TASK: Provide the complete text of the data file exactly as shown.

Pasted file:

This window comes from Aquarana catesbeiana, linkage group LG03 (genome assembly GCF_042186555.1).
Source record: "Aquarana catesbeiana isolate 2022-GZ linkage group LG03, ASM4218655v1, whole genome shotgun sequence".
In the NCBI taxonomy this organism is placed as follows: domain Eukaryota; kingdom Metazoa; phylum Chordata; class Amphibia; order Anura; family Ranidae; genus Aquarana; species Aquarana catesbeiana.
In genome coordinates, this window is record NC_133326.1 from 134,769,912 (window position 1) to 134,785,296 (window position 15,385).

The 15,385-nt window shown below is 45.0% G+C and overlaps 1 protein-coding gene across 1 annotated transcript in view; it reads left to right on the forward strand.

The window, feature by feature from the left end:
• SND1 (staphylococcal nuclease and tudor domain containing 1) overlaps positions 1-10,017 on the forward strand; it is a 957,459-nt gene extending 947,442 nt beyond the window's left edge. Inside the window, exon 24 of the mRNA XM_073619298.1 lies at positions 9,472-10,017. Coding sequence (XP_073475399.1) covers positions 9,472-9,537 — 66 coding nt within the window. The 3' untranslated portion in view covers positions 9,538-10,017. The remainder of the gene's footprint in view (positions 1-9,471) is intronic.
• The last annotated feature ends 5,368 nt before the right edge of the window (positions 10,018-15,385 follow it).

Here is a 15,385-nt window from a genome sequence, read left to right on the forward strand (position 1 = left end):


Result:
This window comes from Aquarana catesbeiana, linkage group LG03 (genome assembly GCF_042186555.1).
Source record: "Aquarana catesbeiana isolate 2022-GZ linkage group LG03, ASM4218655v1, whole genome shotgun sequence".
In the NCBI taxonomy this organism is placed as follows: domain Eukaryota; kingdom Metazoa; phylum Chordata; class Amphibia; order Anura; family Ranidae; genus Aquarana; species Aquarana catesbeiana.
In genome coordinates, this window is record NC_133326.1 from 134,769,912 (window position 1) to 134,785,296 (window position 15,385).

The 15,385-nt window shown below is 45.0% G+C and overlaps 1 protein-coding gene across 1 annotated transcript in view; it reads left to right on the forward strand.

The window, feature by feature from the left end:
• SND1 (staphylococcal nuclease and tudor domain containing 1) overlaps positions 1-10,017 on the forward strand; it is a 957,459-nt gene extending 947,442 nt beyond the window's left edge. Inside the window, exon 24 of the mRNA XM_073619298.1 lies at positions 9,472-10,017. Coding sequence (XP_073475399.1) covers positions 9,472-9,537 — 66 coding nt within the window. The 3' untranslated portion in view covers positions 9,538-10,017. The remainder of the gene's footprint in view (positions 1-9,471) is intronic.
• The last annotated feature ends 5,368 nt before the right edge of the window (positions 10,018-15,385 follow it).

Here is a 15,385-nt window from a genome sequence, read left to right on the forward strand (position 1 = left end):